information, historical information from representative procurements, 
technical documentation, or the best judgment of acquisition personnel. 
It also establishes for the military components overarching guiding 
principles, assigns responsibility, defines, and provides guidelines 
for developing acquisition lead time, and states that they should 
identify and track deviations from normal historical or projected 
patterns in such areas as demand, stock levels, and lead times. 

The military components have an inventory management agency that 
purchases and delivers items and services to the warfighter. The 
primary inventory agencies that provide this support to the warfighter 
are (1) the U.S. Air Force Materiel Command, (2) the U.S. Army Materiel 
Command, (3) the Defense Logistics Agency, and (4) the Naval Inventory 
Control Point. Table 1 shows the primary logistics agencies and their 
inventory management centers. 

Table 1: Primary Logistics Agencies and Their Inventory Management 
Centers: 

Air Force Materiel Command: 
Ogden Air Logistics Center; 
Oklahoma City Air Logistics Center; 
Warner Robins Air Logistics Center.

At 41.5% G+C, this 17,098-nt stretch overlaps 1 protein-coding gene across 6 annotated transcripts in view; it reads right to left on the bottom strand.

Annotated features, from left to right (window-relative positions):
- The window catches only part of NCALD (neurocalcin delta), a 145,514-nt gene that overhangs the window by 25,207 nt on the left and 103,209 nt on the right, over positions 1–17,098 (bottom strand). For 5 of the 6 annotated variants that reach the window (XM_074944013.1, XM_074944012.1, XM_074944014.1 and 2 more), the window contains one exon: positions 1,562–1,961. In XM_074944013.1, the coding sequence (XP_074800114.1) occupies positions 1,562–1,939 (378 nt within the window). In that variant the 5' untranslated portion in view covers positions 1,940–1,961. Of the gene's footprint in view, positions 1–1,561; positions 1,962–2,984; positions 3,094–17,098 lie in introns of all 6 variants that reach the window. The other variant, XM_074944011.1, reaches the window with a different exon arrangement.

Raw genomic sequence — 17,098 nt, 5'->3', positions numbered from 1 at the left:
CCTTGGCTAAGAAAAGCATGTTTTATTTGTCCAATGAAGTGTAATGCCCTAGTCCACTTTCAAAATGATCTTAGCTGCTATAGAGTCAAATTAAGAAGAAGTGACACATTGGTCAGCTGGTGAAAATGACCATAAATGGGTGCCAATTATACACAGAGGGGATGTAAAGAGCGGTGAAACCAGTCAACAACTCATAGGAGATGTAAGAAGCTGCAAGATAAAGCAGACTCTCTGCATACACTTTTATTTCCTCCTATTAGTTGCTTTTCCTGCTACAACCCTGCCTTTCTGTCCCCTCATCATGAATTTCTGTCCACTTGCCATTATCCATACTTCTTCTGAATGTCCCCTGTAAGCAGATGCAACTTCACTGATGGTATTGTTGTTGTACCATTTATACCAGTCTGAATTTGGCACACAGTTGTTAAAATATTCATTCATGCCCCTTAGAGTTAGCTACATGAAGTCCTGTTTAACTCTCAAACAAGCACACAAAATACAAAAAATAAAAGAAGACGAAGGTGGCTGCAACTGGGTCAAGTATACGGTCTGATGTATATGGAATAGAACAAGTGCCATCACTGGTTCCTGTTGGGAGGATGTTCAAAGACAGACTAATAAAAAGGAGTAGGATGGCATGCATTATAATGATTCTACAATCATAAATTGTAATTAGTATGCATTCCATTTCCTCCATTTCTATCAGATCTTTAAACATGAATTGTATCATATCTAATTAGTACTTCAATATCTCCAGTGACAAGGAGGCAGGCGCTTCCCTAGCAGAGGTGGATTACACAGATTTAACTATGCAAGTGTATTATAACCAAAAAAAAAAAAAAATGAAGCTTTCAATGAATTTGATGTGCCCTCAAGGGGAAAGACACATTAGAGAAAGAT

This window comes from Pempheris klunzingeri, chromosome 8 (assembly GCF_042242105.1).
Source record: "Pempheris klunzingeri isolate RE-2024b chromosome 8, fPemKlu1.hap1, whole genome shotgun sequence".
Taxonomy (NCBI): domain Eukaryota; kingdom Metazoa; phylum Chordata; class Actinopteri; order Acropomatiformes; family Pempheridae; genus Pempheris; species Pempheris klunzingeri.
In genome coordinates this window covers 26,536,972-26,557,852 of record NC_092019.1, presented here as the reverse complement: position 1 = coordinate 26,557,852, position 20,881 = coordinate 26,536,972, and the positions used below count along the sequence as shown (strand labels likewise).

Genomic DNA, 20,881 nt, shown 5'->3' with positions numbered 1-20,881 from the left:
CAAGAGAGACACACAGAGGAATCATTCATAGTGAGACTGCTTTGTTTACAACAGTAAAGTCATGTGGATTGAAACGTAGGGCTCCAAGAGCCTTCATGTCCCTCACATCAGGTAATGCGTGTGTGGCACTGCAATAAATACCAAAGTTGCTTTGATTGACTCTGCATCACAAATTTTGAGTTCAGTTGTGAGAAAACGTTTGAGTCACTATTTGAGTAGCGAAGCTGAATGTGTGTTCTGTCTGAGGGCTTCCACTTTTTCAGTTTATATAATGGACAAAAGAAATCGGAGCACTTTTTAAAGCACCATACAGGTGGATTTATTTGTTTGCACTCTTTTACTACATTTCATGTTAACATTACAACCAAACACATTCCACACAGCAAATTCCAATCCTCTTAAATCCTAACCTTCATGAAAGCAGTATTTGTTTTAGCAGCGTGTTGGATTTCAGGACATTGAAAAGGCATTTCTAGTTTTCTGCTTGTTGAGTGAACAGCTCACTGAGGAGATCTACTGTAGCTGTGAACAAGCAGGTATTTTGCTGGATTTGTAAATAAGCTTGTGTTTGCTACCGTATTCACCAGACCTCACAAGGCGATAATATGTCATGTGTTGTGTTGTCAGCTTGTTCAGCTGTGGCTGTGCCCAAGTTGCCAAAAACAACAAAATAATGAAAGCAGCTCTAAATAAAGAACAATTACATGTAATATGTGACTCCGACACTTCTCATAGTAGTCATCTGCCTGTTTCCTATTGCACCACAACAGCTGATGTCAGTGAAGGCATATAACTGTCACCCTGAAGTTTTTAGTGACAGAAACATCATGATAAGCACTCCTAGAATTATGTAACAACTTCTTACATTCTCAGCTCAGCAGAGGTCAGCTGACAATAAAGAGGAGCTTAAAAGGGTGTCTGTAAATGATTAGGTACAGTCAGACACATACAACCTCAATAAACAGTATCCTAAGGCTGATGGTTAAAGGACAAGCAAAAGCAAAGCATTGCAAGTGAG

Army Materiel Command: 
Aviation and Missile Life Cycle Management Command; 
Communications-Electronics Life Cycle Management Command; 
U.S. TACOM Life Cycle Management Command. 

Defense Logistics Agency: 
Defense Supply Center Columbus; 
Defense Supply Center Philadelphia; 
Defense Supply Center Richmond. 

Naval Inventory Control Point: 
Naval Inventory Control Point Mechanicsburg; 
Naval Inventory Control Point Philadelphia. 

Source: DOD. 

[End of table] 

To implement DOD's acquisition lead time policy, each of the military 
components developed their own procedures for managing acquisition lead 
times, and as such, each used slightly different methodologies to 
calculate their estimated administrative lead time and production lead 
time values. 

Actual Lead Times Varied Considerably from Estimated Lead Times for All 
Components: 

The military components' acquisition lead time estimates to acquire 
spare and repair parts varied considerably from the actual lead times 
experienced. More specifically, estimated lead times for all of the 
components rarely approximated actual lead times, with only 5 percent 
of the deliveries we reviewed having actual acquisition lead times that 
were within 1 week of the estimated lead time. While each of the 
military components had instances of both underestimated and 
overestimated lead times, the Army's acquisition lead time estimates 
were generally understated, while DLA's estimates were generally 
overstated. The Air Force's and the Navy's estimates were both